I studied advertising and marketing at the university in Barcelona, but I did not work straight in that. I am skipper for recreational crafts and have been involved in all what I thought could be interesting for my nautical career. Now I try to give to the students who want to begin to sail, all the data they need from that I collected. I live in Mallorca.

More than 25 years ago (I’m 53) I set my formula for quality of life. Do not try to get all that your brain subconscious tells you to achieve or get. Stop your anxiety and advertisers’:

Quality of life = what you get / what you want or desire. Every time I got something, my brain established something new in the lower part of the fraction. Stop increasing this lower part and your quality of life raises to one.

Are we able to control our desires?

After centuries of wars, our societies still live under some kind of violence, because we want more and more. Is it “normal”? Shall we build more and more, just to consolidate an economic way of life based on principles set by few people?

Can we construct a network on the principle of helping the others to improve what they try to offer, services and products?

Can we forget money-based economy and set a new one based on thinking and working-time, where we people will not accumulate lots of rubbish?

Are all present democracies real democracies useful for all population or just for power?

I thank all of you to let me read your comments in this forum.

Best regards

Gabriel


#69

Thank you.

My name is Sowmya Sharma. My husband and I are raising our two little boys and work full-time, here in Australia. Within these limitations, I would like to participate in helping the environment especially climate change.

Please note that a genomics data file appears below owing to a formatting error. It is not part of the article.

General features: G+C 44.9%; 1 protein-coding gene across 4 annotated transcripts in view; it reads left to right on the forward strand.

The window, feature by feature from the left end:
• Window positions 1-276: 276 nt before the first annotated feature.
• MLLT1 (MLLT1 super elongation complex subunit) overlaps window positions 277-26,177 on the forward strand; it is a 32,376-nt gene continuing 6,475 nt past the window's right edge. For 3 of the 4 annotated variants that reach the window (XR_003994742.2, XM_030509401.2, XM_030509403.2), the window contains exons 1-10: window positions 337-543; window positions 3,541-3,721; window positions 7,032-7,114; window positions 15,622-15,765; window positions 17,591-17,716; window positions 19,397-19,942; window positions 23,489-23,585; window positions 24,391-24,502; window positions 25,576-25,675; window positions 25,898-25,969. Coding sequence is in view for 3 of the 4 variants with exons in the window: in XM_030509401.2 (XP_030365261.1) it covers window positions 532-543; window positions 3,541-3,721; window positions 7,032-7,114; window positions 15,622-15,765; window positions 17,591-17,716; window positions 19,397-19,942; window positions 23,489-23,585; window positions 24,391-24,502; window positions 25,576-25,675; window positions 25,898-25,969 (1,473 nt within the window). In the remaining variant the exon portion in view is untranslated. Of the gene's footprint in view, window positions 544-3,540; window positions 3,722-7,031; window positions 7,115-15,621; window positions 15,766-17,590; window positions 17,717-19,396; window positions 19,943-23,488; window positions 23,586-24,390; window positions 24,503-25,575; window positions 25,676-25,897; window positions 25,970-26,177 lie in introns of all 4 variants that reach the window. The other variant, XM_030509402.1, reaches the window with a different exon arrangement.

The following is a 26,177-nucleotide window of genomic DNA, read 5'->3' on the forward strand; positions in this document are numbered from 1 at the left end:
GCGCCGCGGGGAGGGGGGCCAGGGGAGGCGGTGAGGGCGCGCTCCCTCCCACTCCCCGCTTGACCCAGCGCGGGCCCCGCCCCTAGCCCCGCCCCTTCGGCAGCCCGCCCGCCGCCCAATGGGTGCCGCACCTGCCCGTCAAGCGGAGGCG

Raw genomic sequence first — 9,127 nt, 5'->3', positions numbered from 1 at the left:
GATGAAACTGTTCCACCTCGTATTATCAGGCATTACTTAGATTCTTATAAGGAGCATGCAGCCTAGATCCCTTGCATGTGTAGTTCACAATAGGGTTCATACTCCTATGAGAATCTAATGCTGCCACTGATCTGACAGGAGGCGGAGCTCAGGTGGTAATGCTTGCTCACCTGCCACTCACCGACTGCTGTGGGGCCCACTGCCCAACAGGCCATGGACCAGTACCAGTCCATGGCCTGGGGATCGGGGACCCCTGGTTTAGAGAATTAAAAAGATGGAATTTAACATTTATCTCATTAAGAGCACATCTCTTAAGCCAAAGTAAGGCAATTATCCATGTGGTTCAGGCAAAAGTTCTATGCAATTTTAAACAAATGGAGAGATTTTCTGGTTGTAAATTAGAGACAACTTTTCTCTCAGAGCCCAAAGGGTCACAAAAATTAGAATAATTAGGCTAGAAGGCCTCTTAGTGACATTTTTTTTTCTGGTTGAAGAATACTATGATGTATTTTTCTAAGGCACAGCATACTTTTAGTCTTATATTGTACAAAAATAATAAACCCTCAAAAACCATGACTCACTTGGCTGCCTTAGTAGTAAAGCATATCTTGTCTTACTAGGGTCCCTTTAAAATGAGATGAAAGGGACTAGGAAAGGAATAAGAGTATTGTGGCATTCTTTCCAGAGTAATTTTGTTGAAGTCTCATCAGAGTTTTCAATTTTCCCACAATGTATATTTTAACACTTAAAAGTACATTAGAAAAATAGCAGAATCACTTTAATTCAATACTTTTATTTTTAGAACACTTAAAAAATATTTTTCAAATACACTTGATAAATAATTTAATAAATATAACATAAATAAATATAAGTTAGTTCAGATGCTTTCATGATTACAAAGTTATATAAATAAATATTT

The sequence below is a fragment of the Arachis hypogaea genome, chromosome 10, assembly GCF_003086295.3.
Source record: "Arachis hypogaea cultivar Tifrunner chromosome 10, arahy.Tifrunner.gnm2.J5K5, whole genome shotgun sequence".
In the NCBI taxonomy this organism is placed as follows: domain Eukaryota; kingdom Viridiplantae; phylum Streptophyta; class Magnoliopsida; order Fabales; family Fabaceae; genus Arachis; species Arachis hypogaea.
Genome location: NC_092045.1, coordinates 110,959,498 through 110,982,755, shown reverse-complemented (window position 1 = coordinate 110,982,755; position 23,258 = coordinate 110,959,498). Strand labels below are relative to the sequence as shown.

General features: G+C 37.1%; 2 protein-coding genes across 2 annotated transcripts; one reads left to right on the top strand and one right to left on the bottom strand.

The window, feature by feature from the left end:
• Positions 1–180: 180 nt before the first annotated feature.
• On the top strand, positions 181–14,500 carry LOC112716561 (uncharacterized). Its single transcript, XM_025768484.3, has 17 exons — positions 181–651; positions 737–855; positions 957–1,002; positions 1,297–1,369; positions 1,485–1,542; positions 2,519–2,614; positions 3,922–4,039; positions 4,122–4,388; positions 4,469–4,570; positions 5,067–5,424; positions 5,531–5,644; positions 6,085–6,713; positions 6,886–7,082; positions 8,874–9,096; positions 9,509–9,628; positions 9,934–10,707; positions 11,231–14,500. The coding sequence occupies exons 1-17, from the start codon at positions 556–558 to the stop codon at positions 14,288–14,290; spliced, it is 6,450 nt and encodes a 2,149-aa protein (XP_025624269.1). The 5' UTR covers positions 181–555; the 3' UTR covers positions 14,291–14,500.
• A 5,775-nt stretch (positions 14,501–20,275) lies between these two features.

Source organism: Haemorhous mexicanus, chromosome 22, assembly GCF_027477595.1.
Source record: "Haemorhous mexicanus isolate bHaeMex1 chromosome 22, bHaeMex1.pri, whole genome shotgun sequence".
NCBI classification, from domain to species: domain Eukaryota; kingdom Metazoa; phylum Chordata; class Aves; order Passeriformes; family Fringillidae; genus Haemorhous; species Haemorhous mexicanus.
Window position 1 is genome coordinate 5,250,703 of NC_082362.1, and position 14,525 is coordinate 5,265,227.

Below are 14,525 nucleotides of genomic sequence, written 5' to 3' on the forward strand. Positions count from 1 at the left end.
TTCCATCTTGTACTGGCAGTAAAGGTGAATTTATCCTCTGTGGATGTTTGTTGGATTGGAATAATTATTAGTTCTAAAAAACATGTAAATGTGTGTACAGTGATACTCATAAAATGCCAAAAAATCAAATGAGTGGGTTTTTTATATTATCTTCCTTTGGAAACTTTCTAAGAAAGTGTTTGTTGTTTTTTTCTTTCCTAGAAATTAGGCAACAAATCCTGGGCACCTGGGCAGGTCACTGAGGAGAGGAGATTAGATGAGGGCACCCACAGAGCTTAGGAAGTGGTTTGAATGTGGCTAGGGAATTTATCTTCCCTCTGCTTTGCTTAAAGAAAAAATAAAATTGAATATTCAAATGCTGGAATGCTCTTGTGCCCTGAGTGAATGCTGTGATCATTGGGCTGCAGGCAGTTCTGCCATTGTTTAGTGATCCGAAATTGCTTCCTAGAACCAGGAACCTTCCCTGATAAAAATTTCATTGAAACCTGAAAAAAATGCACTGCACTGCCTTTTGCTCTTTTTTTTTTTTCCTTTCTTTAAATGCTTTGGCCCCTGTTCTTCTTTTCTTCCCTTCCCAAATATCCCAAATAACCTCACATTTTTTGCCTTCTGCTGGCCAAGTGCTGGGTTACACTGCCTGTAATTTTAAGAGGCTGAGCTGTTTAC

Lately, I realised that despite the vast amount of information available about climate change, will-full blindness has taken over the world around us. There are the helpless, the non-believers and the underminers. I am not sure how to start a conversation when the moment I say the words “climate change” people look at me as if I have suddenly grown an extra pair of eyes.

I would like to contribute in small meaningful ways especially with my older son who is seven. Please let me know of avenues that I could explore towards this end.

Cheers,
Sowmya


#70

Welcome here Sowmya! You might take a look at this article for your question: https://www.sierraclub.org/sierra/how-can-we-talk-about-global-warming


#71

And another useful overview by Twitter account @ClimateLitigate:


#72

And another one that might inspire: https://www.ted.com/talks/katharine_hayhoe_the_most_important_thing_you_can_do_to_fight_climate_change_talk_about_it?language=en


#73

Hi Kate,
I’m an economist, based in Rome and have founded my own sustainable company recently. Love your talk and wish to know more on how to implement your ideas.
Best
Carolina


#74

I am Mary-Wynne Ashford, MD Phd. My interest is in nuclear disarmament and public health. I am a past Co-President of the International Physicians for Prevention of Nuclear war, and author of Enough Blood Shed: 101 Solutions to Violence, Terror, and War. New Society 2006.

I am very interested in the health consequences of the militarization of the planet and climate change. My concern is that the carbon footprint of the world’s militaries is not counted in climate change conferences such as COP24. We cannot achieve our goals of emission reduction without including this major sector.